Off balance, a new Working Families report based on our survey of over 900 parents of disabled children, illustrates both the extent to which such parents value the opportunity to work – for economic, social and other reasons – and the enormous challenge they face in combining their especially demanding caring responsibilities with paid work.

I would love to get back into paid work. I get depression from being stuck at home. Mother of disabled seven year-old.

The great majority of those parents currently not in paid work gave up work specifically to care for their disabled child, but nine out of ten would now like to return to paid work at some level. However, four out of ten have been out of work for at least six years, making it much harder for them to re-enter the labour market. And all but a small minority say that their caring responsibilities would limit them to part-time or (highly) flexible work. Yet there is an acute shortage of quality, part-time or otherwise flexible vacancies.

Of those in work, two-thirds have refrained from seeking promotion, declined promotion, or accepted demotion in order to be able to balance work and their caring responsibilities.

Combining work and caring is very challenging. There is never any flexibility around the timing of my son’s hospital and other appointments. I just need to drop everything and be there. Employed mother of disabled two year-old.

Seven out of ten parents describe finding suitable, affordable childcare as ‘very difficult’ or ‘impossible’, with as many as one in two relying heavily or exclusively on ‘free’ childcare provided by family or friends. There is clearly a significant lack of specialist childcare capable of meeting the sometimes complex needs of disabled children, and even where it is available it is often significantly more expensive than that for non-disabled children. Almost one in three of in-work parents who pay for their childcare are paying more than £10 per hour – more than twice the national average hourly cost.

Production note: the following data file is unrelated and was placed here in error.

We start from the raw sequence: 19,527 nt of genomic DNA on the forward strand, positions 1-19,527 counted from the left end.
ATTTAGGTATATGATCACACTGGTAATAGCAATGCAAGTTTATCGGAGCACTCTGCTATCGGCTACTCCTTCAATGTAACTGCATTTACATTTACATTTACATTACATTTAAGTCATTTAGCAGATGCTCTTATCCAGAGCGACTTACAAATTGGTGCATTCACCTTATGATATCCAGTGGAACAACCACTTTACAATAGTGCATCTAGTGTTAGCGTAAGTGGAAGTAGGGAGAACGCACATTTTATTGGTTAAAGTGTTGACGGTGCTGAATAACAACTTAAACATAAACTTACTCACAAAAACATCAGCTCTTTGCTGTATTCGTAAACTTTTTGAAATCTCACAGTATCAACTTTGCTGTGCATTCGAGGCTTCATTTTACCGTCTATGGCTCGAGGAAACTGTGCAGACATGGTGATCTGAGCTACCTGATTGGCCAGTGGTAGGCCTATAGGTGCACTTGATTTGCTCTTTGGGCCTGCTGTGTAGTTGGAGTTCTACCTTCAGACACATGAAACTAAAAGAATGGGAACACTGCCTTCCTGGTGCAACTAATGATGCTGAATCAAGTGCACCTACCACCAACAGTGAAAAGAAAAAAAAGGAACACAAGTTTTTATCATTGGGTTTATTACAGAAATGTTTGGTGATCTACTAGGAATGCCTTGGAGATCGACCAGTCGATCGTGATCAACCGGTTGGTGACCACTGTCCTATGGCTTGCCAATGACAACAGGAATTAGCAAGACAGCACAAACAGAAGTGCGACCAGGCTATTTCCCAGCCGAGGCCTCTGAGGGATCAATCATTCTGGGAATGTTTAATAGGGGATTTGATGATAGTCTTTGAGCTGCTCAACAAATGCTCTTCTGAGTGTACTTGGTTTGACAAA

Only one local provider offers childcare suitable for my son, but at £16 per hour this is far too expensive. Out of work mother of disabled one year-old.

However, to date, none of the three UK main political parties has explicitly acknowledged this especially harsh ‘childcare crunch’ and other major barriers to paid work faced by parents of disabled children – let alone developed specific policies aimed at lowering these barriers within their policy programme. This has to change.

Off balance calls on all political parties to commit to:

  • Creating a statutory right to a period of adjustment leave, to enable families to weather relatively short-term life crises such as the onset of disability of a partner, parent or child, or other major change in their caring responsibilities, without having to give up work. Cost analysis carried out for Working Families by management consultants Oliver Wyman indicates that a legal right to a six-week period of adjustment leave for parents of disabled children could generate a net gain to the economy of £500 million per year.
  • Adopting a flexible by default approach to job design and recruitment in the public sector, so that all jobs in central and local government are advertised on a flexible basis unless there is a specific, good business reason not to. Ministers should also act and recruit business leaders as ‘flexible working’ champions, and should encourage private sector employers to adopt the Happy to Talk Flexible Working strapline.
  • Appointing a junior minister with specific responsibility for urgently driving up the national supply of suitable, good quality, and affordable childcare for children with a disability or special needs.

 

 

Mind the gap: the national shortfall in childcare supply